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In mathematics a combination is a way of selecting several things out of a larger group, where (unlike permutations) order does not matter. In smaller cases it is possible to count the number of combinations. For example given three fruit, an apple, orange and pear say, there are three combinations of two that can be drawn from this set: an apple and a pear; an apple and an orange; or a pear and an orange. More formally a k-combination of a set S is a subset of k distinct elements of S. If the set has n elements the number of k-combinations is equal to the binomial coefficient

which can be written using factorials as \frac{n!}{k!(n-k)!} whenever k\leq n, and which is zero when k > n. The set of all k-combinations of a set S is sometimes denoted by

Combinations can consider the combination of n things taken k at a time without or with repetitions.[1] In the above example repetitions were not allowed. If however it was possible to have two of any one kind of fruit there would be 3 more combinations: one with two apples, one with two oranges, and one with two pears.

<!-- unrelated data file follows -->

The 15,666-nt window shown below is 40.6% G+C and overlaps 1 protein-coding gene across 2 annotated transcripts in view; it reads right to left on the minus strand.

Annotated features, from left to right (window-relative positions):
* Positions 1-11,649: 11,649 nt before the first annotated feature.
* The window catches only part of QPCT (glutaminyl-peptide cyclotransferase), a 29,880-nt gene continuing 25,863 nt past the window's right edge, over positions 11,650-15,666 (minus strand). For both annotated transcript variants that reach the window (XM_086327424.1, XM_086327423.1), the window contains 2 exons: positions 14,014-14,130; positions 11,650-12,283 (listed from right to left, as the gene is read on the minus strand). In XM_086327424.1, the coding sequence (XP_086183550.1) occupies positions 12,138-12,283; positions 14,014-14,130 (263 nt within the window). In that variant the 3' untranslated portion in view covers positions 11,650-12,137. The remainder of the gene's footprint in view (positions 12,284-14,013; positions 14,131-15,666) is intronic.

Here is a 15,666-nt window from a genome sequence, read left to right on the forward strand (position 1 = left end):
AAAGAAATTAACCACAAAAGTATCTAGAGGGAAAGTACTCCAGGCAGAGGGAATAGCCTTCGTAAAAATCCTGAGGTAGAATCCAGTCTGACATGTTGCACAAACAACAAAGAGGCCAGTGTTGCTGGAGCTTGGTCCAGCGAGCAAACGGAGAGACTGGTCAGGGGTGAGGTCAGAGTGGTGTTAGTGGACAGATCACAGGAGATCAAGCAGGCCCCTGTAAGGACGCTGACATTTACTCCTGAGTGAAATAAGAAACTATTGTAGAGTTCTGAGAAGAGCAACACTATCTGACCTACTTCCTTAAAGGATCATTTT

With large sets, it becomes necessary to use mathematics to find the number of combinations. For example, a poker hand can be described as a 5-combination (k = 5) of cards from a 52 card deck (n = 52). The 5 cards of the hand are all distinct, and the order of cards in the hand does not matter. There are 2,598,960 such combinations, and the chance of drawing any one hand at random is 1 / 2,598,960.


Number of k-combinations

The number of k-combinations from a given set S of n elements is often denoted in elementary combinatorics texts by C(nk), or by a variation such as C^n_k, nCk, nCk or even C_n^k (the latter form is standard in French and Polish texts). The same number however occurs in many other mathematical contexts, where it is denoted by \tbinom nk; notably it occurs as coefficient in the binomial formula, hence its name binomial coefficient. One can define \tbinom nk for all natural numbers k at once by the relation

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